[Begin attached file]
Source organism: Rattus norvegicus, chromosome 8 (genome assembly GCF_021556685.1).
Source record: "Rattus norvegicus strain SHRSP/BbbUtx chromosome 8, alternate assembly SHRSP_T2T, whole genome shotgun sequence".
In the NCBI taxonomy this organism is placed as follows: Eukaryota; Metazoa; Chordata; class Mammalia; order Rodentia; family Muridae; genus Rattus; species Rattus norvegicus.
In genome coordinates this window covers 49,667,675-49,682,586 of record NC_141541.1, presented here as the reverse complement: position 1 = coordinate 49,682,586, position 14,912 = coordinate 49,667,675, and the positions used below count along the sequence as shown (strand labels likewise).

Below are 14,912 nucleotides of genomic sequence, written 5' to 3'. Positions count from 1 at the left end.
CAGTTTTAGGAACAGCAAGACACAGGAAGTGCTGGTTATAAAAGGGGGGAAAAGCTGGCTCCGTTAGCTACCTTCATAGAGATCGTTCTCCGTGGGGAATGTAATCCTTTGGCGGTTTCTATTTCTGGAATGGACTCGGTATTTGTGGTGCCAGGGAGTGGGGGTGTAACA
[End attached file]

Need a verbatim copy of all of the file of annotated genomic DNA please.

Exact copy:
Source organism: Rattus norvegicus, chromosome 8 (genome assembly GCF_021556685.1).
Source record: "Rattus norvegicus strain SHRSP/BbbUtx chromosome 8, alternate assembly SHRSP_T2T, whole genome shotgun sequence".
In the NCBI taxonomy this organism is placed as follows: Eukaryota; Metazoa; Chordata; class Mammalia; order Rodentia; family Muridae; genus Rattus; species Rattus norvegicus.
In genome coordinates this window covers 49,667,675-49,682,586 of record NC_141541.1, presented here as the reverse complement: position 1 = coordinate 49,682,586, position 14,912 = coordinate 49,667,675, and the positions used below count along the sequence as shown (strand labels likewise).

Below are 14,912 nucleotides of genomic sequence, written 5' to 3'. Positions count from 1 at the left end.
CAGTTTTAGGAACAGCAAGACACAGGAAGTGCTGGTTATAAAAGGGGGGAAAAGCTGGCTCCGTTAGCTACCTTCATAGAGATCGTTCTCCGTGGGGAATGTAATCCTTTGGCGGTTTCTATTTCTGGAATGGACTCGGTATTTGTGGTGCCAGGGAGTGGGGGTGTAACA